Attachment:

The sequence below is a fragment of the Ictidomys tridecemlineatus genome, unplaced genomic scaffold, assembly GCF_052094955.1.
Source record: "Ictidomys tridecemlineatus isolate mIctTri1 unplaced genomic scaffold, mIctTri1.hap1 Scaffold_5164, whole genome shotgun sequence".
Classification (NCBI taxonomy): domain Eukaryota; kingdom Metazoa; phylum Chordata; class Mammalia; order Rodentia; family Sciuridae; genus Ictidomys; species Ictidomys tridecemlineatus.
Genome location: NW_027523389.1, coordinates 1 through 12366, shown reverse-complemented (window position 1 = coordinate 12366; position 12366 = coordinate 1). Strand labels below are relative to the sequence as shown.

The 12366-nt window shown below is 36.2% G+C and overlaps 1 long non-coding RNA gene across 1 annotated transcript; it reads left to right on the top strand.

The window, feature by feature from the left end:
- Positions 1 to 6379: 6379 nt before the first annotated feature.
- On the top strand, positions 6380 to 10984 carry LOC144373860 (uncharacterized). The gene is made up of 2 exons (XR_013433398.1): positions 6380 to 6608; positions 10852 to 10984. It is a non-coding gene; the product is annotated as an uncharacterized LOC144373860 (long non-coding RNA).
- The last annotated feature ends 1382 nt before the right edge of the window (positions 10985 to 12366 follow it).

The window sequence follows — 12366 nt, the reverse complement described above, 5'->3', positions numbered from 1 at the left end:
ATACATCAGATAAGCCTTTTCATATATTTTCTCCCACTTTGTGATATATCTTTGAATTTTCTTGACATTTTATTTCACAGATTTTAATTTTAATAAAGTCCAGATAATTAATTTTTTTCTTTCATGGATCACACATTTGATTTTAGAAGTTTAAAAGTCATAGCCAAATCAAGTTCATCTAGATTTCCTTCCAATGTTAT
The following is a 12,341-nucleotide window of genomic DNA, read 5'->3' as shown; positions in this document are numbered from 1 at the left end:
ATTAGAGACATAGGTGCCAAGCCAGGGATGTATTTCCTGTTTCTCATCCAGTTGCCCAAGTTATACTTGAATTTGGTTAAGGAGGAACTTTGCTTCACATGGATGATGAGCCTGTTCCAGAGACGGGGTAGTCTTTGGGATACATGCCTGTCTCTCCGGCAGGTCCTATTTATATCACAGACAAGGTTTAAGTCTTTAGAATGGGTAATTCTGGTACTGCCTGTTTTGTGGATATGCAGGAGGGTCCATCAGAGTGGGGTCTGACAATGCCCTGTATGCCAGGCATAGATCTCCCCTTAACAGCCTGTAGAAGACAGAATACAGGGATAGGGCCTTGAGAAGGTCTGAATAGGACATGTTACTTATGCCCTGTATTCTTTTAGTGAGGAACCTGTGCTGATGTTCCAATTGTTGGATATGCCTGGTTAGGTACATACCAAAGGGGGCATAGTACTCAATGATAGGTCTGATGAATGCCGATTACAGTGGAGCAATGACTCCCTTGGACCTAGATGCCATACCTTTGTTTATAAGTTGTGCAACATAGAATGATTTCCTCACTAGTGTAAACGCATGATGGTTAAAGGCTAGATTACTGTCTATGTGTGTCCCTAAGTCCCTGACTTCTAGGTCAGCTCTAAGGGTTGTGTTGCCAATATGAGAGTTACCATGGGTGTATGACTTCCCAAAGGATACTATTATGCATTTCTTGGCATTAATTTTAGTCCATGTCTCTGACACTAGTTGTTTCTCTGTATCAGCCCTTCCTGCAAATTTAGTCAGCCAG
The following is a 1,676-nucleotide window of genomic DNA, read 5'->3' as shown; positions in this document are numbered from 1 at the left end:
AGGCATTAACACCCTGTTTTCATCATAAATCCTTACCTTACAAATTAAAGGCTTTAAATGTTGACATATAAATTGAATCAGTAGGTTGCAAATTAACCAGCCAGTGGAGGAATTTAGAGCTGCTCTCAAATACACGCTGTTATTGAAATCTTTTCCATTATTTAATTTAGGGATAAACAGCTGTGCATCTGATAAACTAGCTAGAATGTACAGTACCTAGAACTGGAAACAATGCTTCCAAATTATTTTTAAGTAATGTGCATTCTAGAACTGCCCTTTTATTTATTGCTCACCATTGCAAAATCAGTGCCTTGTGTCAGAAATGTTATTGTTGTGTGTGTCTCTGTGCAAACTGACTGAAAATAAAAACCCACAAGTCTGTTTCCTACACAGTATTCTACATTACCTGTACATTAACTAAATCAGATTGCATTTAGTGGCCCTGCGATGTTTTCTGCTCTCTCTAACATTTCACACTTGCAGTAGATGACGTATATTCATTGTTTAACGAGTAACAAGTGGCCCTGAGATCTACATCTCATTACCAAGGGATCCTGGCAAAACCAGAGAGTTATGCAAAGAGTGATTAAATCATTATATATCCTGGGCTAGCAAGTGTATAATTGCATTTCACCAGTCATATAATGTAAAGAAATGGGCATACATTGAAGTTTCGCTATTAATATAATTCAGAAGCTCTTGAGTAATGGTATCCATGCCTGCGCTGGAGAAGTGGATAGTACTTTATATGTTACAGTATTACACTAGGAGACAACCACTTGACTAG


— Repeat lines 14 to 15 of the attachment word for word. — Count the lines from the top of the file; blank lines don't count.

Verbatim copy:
The following is a 1,676-nucleotide window of genomic DNA, read 5'->3' as shown; positions in this document are numbered from 1 at the left end:
AGGCATTAACACCCTGTTTTCATCATAAATCCTTACCTTACAAATTAAAGGCTTTAAATGTTGACATATAAATTGAATCAGTAGGTTGCAAATTAACCAGCCAGTGGAGGAATTTAGAGCTGCTCTCAAATACACGCTGTTATTGAAATCTTTTCCATTATTTAATTTAGGGATAAACAGCTGTGCATCTGATAAACTAGCTAGAATGTACAGTACCTAGAACTGGAAACAATGCTTCCAAATTATTTTTAAGTAATGTGCATTCTAGAACTGCCCTTTTATTTATTGCTCACCATTGCAAAATCAGTGCCTTGTGTCAGAAATGTTATTGTTGTGTGTGTCTCTGTGCAAACTGACTGAAAATAAAAACCCACAAGTCTGTTTCCTACACAGTATTCTACATTACCTGTACATTAACTAAATCAGATTGCATTTAGTGGCCCTGCGATGTTTTCTGCTCTCTCTAACATTTCACACTTGCAGTAGATGACGTATATTCATTGTTTAACGAGTAACAAGTGGCCCTGAGATCTACATCTCATTACCAAGGGATCCTGGCAAAACCAGAGAGTTATGCAAAGAGTGATTAAATCATTATATATCCTGGGCTAGCAAGTGTATAATTGCATTTCACCAGTCATATAATGTAAAGAAATGGGCATACATTGAAGTTTCGCTATTAATATAATTCAGAAGCTCTTGAGTAATGGTATCCATGCCTGCGCTGGAGAAGTGGATAGTACTTTATATGTTACAGTATTACACTAGGAGACAACCACTTGACTAG